• The VOIDRUNNER'S CODEX is LIVE! Explore new worlds, fight oppressive empires, fend off fearsome aliens, and wield deadly psionics with this comprehensive boxed set expansion for 5E and A5E!

D&D 5E Sacred Cow Bites The Dust.


After 23 years I killed a sacred cow.

I no longer use XP.

I just level the PCs up. Generally it is.

1. At the end of an adventure OR
2. Something epic happens.

Yesterday the PCs at level 7 killed a CR 13 Dragon (Adult White) in Skyreach Castle which I mined for my current game (not playing HotDQ).

The PCs were 1 breath weapon away form a TPK, I rolled great on the weapon recharges and in the 3rd round the weapon recharged again. The Dragon did not breathe (white Dragon not to bright) and the Dragon still had almost a 3rd of its hit points left. High damage roll and a crit later though= dead Dragon.

TPK the party or give them an "IT" moment. I went with the "IT" moment and then nailed them with an attack later that obliterated a +1 rapier +3 vs reptiles.

log in or register to remove this ad


First Post
Off in some forgotten pasture, a single tombstone lays at one end of a mound dirt. The name on the grave reads "XP."

Suddenly, a half-rotten hoof bursts through the mound of dirt, followed by another. These hooves pull a partly-rotted cow head with red-glowing demon eyes from the dirt, followed soon by the rest of the undead cattle's body. As it claws its way from its final resting point, a solid form of blackness rises from the ground beside it, taking on a thin pole shape until it reaches its full length and an axe head forms.

The cow finally frees itself and grabs the axe, before turning and staring off into the distance. It mutters one single word, a name, before it departs on its unholy quest for vengeance.


Are the players having fun? If they are, then yay!

I can understand why they did experience, but at the same time I've not found it integral to DnD leveling since it no longer is necessary for magic item creation.

Capn Charlie

I have had a love/hate relationship with XP over the last few decades that has soured to the point that in 5e when I read about milestone leveling, I just shrugged, and moved on.

I have never felt freer.

Before I had players that would go out of their way to force more fights for xp, that never let anything live if they could help it, and now.... if they butcher a bunch of npcs, it is because they are annoyed or bored, not because they are being rewarded at a system level.


Heretics! Heathens! Your souls will burn in the Nine and three quarters hells!

Sometimes I award XP, other times it's milestones. :)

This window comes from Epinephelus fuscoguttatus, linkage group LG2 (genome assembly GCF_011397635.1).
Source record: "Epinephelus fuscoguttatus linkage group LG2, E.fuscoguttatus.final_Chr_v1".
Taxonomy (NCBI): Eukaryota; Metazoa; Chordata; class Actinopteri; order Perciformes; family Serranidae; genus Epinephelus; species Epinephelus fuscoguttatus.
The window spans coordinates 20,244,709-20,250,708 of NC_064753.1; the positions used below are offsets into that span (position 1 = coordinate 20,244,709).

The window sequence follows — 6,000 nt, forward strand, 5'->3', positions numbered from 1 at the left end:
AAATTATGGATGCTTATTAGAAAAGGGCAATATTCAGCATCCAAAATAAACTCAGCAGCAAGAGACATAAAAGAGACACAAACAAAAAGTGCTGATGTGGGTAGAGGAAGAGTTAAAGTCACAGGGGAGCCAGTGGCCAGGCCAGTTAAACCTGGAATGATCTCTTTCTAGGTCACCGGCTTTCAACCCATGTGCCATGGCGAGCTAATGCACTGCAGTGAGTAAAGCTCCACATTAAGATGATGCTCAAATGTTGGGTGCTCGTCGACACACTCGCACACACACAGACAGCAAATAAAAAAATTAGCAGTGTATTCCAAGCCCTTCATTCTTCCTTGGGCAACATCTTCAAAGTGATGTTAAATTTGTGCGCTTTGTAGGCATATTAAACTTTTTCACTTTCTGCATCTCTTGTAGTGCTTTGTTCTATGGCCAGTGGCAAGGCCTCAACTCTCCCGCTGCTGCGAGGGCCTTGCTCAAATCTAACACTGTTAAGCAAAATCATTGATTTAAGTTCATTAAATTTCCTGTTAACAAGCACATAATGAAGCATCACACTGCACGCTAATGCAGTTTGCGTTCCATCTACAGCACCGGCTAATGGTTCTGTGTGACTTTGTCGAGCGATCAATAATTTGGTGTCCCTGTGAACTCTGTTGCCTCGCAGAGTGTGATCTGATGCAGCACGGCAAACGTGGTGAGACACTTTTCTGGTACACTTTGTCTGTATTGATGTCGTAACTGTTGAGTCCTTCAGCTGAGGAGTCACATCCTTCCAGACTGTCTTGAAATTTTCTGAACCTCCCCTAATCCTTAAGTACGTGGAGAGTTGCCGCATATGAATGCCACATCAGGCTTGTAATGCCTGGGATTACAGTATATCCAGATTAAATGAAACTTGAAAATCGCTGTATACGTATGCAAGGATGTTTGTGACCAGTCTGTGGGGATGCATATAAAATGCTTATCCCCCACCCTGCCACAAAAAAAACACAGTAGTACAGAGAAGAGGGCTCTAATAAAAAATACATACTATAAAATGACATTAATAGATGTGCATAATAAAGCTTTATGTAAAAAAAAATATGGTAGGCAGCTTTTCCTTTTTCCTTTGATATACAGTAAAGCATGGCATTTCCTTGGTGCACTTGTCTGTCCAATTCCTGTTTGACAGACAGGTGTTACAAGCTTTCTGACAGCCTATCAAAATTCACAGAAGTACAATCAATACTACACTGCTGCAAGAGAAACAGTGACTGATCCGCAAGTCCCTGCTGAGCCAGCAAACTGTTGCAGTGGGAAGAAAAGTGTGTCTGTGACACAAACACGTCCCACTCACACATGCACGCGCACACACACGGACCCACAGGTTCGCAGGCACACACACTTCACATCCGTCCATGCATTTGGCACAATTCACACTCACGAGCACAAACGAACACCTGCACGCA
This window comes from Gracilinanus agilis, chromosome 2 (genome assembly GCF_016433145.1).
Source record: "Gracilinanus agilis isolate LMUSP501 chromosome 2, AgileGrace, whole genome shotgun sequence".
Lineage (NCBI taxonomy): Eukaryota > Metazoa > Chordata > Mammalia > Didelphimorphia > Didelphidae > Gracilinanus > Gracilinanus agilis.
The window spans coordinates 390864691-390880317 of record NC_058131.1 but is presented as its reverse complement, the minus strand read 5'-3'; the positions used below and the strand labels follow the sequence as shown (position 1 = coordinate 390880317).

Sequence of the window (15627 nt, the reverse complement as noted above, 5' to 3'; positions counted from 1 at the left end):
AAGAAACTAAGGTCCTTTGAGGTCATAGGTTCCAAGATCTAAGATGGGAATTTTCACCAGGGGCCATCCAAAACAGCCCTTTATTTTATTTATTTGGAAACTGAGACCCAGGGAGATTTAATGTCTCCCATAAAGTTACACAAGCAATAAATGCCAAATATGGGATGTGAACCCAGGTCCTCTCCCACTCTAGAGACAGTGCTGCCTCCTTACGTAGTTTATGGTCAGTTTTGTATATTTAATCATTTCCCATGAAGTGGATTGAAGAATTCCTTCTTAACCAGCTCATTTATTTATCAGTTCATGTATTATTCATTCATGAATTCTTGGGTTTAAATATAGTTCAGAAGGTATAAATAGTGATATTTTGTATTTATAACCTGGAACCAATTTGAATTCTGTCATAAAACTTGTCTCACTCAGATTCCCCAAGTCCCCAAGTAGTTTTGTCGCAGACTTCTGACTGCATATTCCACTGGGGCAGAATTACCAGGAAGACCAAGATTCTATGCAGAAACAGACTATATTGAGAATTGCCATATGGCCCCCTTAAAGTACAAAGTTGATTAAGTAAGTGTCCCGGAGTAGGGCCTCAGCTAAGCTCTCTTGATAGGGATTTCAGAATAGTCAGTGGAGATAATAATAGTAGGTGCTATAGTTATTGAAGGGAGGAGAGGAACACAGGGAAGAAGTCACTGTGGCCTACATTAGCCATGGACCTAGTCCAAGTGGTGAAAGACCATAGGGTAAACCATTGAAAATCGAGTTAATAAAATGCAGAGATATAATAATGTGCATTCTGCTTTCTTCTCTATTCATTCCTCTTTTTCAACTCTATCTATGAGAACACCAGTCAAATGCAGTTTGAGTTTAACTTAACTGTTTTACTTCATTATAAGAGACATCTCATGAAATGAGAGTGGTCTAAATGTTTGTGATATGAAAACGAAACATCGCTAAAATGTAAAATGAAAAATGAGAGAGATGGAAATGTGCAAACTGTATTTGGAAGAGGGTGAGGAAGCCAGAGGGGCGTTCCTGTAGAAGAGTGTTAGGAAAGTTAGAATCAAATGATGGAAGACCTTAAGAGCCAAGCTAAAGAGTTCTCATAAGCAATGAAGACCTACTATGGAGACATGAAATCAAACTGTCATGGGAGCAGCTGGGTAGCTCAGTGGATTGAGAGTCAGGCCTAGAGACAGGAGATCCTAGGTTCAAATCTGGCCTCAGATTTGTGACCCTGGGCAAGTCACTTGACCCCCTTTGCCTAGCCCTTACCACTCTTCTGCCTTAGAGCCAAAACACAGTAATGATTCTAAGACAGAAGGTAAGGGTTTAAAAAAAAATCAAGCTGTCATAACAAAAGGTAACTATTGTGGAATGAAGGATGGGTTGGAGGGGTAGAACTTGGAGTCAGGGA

Heretics! Heathens! Your souls will burn in the Nine and three quarters hells!

Sometimes I award XP, other times it's milestones. :)

I've been using XP as a general guideline since 3rd Ed. - Assuming it's not just easiest to have them level-up entirely by story pacing, if they're anywhere close to the XP needed to hit the next level, I'll just raise them up at the next story-appropriate moment. Alternately, there have been a few times a party was technically past the XP requirement but either it seemed really lame to have them increase in power when they'd been slogging through nothing more than a bunch of random encounters, or I wanted them to have a more challenging fight against an upcoming bad guy...


I would get rid of XP if the same players showed up for every session.

Giving XP every session rewards those who show up to play. Though XP isn't solely from monsters so as to encourage other ways to accomplish tasks.


I throw them xp after each session, but really it is just a way for me to let them know that they are 1/4, 1/2, 3/4 or at leveling up. Level 1 basically gets done in 1 session. Level 2 in 2 sessions. Levels 3+ take between 3-4 sessions.

The crazy thing is, I'm a 1e D&Der, who was used to spending years working a PC up from level 1 through level 12 or 13. We used to spend 5 or 6 sessions at any one level. Now with 5e, I just like to keep the leveling more fast and furious. During the playtest, I had my group level up every session so that we could play test different options more quickly. Even now, that feeling of fast leveling has stuck with me and my group. I guess old dogs can learn new tricks.


I've found that players focus more on story, immersion, and stronger role-playing once XP is taken out of the equation, my table gave up on XP decades ago. I understand the appeal of the XP award system for Organized play, but not as much for house-games.

Voidrunner's Codex

Remove ads